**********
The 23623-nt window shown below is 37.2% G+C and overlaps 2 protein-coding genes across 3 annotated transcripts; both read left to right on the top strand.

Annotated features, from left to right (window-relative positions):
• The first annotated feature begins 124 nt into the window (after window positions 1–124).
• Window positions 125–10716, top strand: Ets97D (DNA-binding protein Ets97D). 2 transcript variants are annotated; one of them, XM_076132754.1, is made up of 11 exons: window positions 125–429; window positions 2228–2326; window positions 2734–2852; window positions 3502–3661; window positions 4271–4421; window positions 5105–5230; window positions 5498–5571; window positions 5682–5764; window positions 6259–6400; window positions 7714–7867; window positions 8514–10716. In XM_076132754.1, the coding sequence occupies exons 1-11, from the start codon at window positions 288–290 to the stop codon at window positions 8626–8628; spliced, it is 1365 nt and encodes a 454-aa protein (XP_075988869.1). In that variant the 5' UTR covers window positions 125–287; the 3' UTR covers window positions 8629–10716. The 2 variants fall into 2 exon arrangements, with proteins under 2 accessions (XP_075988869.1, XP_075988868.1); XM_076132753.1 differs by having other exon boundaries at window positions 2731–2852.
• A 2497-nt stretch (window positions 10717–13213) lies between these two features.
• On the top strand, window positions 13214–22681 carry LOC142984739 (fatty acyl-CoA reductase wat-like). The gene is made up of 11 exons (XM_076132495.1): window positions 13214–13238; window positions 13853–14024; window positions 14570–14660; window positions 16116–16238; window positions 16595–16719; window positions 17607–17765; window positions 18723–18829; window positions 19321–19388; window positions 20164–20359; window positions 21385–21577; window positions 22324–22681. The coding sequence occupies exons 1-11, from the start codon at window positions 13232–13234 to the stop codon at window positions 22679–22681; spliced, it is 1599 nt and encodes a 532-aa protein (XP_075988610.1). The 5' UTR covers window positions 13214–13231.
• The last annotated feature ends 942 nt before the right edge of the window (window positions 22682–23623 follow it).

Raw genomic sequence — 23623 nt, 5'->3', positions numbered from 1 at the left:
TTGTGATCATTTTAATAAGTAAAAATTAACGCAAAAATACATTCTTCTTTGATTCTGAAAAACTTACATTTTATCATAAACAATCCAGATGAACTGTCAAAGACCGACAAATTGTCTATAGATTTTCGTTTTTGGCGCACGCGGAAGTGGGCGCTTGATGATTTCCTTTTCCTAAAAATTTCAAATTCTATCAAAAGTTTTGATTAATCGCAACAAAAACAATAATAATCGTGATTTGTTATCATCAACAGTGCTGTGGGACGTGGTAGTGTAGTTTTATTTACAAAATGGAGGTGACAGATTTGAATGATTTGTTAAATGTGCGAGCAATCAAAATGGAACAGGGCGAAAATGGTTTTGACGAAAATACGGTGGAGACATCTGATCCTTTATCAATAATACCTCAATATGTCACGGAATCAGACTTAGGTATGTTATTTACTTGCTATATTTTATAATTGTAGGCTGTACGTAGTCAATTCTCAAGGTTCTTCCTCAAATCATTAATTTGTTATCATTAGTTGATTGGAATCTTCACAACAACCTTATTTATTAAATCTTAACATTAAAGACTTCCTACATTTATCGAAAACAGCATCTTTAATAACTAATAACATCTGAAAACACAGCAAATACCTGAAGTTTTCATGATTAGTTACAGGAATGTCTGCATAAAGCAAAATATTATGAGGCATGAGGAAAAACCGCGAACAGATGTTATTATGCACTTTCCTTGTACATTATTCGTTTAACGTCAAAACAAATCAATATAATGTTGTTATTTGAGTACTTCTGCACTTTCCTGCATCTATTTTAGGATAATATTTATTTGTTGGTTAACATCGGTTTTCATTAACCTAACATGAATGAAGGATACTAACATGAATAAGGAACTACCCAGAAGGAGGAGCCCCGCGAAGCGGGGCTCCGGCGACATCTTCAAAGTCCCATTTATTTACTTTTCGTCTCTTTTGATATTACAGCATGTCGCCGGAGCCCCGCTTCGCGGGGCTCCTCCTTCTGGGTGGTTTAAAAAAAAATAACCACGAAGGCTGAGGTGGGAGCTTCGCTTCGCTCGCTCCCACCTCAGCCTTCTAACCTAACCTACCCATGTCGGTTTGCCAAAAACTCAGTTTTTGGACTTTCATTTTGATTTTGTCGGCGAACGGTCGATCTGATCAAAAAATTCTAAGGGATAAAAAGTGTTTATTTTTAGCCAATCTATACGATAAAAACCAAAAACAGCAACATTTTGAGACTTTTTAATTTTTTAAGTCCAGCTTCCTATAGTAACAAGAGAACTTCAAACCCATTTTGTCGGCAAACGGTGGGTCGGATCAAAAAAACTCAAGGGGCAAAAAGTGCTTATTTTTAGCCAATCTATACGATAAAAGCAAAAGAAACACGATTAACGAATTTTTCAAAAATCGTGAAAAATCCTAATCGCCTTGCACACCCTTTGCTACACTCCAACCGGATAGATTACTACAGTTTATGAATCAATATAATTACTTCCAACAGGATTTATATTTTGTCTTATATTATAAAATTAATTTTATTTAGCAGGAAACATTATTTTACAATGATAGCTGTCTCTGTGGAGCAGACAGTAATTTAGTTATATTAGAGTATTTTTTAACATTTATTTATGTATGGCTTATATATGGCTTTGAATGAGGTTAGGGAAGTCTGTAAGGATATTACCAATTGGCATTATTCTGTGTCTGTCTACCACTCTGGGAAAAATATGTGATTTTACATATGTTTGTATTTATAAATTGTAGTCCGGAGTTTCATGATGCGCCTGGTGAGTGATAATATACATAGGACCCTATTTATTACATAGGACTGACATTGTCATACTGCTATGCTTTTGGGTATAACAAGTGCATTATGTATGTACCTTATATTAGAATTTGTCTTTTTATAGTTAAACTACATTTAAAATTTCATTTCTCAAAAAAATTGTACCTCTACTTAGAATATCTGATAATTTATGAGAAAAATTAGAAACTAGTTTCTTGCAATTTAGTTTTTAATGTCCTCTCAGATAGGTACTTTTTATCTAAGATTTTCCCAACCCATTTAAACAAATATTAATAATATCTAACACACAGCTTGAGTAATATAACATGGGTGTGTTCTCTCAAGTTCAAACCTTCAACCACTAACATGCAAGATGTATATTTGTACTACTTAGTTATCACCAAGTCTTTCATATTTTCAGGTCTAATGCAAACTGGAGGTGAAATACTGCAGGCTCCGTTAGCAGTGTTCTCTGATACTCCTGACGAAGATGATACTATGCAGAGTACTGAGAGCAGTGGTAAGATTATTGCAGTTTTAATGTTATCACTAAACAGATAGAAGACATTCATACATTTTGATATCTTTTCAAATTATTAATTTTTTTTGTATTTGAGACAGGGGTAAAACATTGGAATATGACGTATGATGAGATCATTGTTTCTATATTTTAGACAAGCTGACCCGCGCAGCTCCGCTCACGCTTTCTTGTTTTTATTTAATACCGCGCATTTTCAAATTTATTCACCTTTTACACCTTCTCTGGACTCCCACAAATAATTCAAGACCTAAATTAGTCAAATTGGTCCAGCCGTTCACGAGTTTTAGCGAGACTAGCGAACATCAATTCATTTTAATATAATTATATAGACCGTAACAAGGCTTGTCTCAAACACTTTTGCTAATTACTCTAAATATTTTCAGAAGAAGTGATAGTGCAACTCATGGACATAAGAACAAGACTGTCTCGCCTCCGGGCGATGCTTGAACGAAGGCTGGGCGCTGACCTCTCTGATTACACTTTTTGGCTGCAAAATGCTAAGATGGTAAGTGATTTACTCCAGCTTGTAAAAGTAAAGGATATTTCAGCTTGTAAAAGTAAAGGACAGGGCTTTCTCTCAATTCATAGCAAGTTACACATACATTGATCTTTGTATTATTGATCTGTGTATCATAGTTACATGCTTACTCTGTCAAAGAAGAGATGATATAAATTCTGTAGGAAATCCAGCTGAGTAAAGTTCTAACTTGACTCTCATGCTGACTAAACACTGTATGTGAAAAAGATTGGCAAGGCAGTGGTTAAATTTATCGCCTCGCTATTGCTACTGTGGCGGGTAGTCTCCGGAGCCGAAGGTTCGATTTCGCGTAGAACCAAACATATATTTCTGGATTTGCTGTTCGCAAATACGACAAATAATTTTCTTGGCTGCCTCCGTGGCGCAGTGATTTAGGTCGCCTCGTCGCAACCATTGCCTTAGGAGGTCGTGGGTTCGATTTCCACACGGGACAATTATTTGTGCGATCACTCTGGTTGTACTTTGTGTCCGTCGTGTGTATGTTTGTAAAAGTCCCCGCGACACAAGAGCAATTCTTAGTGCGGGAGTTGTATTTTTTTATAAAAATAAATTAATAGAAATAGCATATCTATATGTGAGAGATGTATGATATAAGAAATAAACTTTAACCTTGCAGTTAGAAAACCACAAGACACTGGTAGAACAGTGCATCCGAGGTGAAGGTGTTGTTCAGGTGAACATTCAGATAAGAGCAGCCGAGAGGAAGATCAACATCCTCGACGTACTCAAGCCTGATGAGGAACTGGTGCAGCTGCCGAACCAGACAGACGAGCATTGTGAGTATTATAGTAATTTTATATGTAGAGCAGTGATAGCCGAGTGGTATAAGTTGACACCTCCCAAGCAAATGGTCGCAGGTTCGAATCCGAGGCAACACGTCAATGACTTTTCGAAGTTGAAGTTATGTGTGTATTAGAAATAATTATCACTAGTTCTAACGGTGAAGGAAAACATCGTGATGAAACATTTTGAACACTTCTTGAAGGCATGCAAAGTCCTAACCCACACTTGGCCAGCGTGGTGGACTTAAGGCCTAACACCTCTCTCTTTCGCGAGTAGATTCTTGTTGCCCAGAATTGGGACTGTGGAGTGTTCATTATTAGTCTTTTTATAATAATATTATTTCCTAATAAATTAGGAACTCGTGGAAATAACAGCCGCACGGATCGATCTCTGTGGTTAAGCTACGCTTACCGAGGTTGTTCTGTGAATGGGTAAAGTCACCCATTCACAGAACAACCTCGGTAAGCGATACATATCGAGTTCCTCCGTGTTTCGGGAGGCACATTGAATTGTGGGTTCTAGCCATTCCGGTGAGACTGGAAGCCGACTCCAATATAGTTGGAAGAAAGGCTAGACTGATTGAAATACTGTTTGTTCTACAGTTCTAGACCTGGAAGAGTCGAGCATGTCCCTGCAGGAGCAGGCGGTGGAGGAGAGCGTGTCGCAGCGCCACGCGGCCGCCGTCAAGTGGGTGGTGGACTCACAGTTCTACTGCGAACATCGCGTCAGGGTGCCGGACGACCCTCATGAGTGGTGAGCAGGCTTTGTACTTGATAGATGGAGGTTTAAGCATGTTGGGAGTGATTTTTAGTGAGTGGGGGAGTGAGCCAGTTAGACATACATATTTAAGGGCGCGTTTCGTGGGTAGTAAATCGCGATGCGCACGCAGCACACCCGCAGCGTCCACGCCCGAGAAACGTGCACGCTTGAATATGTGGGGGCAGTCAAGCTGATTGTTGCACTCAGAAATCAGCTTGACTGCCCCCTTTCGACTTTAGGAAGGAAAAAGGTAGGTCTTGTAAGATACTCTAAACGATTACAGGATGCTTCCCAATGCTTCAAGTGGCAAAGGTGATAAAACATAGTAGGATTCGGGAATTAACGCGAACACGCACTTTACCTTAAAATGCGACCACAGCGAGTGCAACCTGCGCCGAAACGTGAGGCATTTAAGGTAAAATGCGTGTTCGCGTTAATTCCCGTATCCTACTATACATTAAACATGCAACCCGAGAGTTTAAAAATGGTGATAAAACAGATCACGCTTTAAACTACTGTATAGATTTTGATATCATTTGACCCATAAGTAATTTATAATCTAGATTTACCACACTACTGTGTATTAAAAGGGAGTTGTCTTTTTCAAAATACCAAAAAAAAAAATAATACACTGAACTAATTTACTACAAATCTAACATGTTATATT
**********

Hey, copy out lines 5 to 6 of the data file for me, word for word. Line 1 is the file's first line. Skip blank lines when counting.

• A 2497-nt stretch (window positions 10717–13213) lies between these two features.
• On the top strand, window positions 13214–22681 carry LOC142984739 (fatty acyl-CoA reductase wat-like). The gene is made up of 11 exons (XM_076132495.1): window positions 13214–13238; window positions 13853–14024; window positions 14570–14660; window positions 16116–16238; window positions 16595–16719; window positions 17607–17765; window positions 18723–18829; window positions 19321–19388; window positions 20164–20359; window positions 21385–21577; window positions 22324–22681. The coding sequence occupies exons 1-11, from the start codon at window positions 13232–13234 to the stop codon at window positions 22679–22681; spliced, it is 1599 nt and encodes a 532-aa protein (XP_075988610.1). The 5' UTR covers window positions 13214–13231.